Dr. Sharief Taraman is board certified in Neurology with special qualifications in child neurology. He is a Health Sciences Associate Professor at UC Irvine School of Medicine. He is a Magna Cum Laude graduate of the University of Michigan having majored in Biochemistry. He completed his medical education at Wayne State University School of Medicine in 2006 and went on to complete residency training in Pediatrics and Pediatric Neurology at the Children’s Hospital of Michigan. Dr. Taraman is also one of CHOC Children’s Medical Infomaticists and works directly with the Chief Medical Information Officer to develop and implement technology to improve healthcare delivery and outcomes. He is also actively involved in the CHOC Children’s Medical Intelligence and Innovation Institute.
As director of the Neurology multidisciplinary concussion clinic, he has worked closely with CHOC’s Sports Medicine Program and neuropsychologists to develop a comprehensive concussion rehabilitation program.
Dr. Taraman’s other clinical interests include more severe traumatic brain injuries, neuroimmunology (Demyelinating disorders, ADEM, multiple sclerosis, CNS vasculitis), epilepsy, encephalitis, and stroke. His research interests include neurotechnology (brain/computer interfaces), nanotechnology, bioinformatics, and traumatic brain injury. Dr. Taraman is active in the community as a board member of the AAP Orange County Chapter, Irvine Unified School District Medical Advisory Board, and volunteering for Girl Scouts of Orange County and the Capistrano Unified School District.
Conner had a bright future ahead of him until a football injury left him with ongoing pain and the inability to read and write properly.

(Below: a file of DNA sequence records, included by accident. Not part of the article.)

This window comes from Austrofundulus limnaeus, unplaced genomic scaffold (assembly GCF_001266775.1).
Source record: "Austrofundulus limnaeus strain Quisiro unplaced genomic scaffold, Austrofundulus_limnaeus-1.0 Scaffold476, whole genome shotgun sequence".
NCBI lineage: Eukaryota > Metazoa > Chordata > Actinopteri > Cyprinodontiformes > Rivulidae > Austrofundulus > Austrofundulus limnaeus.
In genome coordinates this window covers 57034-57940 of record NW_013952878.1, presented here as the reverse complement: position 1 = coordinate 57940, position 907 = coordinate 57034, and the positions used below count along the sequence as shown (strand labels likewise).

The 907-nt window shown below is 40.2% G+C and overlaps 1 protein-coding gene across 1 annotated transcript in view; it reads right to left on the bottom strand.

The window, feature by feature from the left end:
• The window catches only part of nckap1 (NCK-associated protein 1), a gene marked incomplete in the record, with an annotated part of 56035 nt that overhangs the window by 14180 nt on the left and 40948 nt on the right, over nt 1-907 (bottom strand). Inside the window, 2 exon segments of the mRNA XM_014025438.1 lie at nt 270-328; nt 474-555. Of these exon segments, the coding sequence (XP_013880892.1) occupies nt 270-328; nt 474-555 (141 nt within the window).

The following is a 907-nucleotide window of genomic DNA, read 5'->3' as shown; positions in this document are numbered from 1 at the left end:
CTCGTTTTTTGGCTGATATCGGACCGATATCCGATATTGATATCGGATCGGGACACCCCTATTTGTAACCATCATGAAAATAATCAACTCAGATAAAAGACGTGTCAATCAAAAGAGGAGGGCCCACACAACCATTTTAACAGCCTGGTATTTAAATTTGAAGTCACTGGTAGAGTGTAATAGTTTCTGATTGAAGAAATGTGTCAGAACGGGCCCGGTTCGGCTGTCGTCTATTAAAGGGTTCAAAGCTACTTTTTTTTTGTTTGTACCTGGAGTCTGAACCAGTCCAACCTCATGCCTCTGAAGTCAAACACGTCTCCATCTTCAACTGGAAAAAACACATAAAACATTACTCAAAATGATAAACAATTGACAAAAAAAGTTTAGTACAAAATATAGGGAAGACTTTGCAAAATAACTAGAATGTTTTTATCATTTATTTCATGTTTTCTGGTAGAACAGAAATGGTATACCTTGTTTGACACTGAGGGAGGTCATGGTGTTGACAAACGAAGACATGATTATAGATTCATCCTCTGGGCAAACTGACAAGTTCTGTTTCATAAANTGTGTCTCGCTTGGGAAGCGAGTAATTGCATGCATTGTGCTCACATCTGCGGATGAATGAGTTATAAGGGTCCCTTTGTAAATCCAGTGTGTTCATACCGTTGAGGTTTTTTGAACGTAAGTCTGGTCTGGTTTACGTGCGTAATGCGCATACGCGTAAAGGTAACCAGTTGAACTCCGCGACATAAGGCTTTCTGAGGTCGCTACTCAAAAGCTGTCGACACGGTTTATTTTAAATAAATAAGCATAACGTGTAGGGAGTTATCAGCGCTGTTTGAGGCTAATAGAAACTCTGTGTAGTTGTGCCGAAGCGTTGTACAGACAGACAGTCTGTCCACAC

Concussions can be complicated and multifaceted, as patients usually present with various combinations of neurologic, cognitive and psychiatric symptoms.
Concussions in children can cause lingering symptoms. Drs. Sharief Taraman and Jonathan Romain explain what happens to the brain after a concussion.
Dr. Sharief Taraman, CHOC Children's, tells us what type of condition could mimic a brain tumor and what are the syptoms that patients can experience.
Dr. Sharief Taraman shares with us how he decided to enter the field of pediatrics as he was going through medical school.
CHOC Children’s multidisciplinary team of concussion experts can help prevent and treat concussions, as well as help patients ease back in to school and sports. Careful supervision is essential for young persons with concussions, since their brains are still developing.
Travis Rodgers, host of the Angels AM830 morning radio show "The Travis Rodgers Show" speaks with Pediatric Neurologist Dr. Sharief Taraman about concussions in sports.
Helmet for kids prevent moderate to more serious injuries, like bruising of the brain tissue itself. Helmets cushion the brain to prevent a more serious injuries.
The word concussion comes from the Latin word to shake violently. A lot of times, people may hit their head and don’t realize it was a concussion.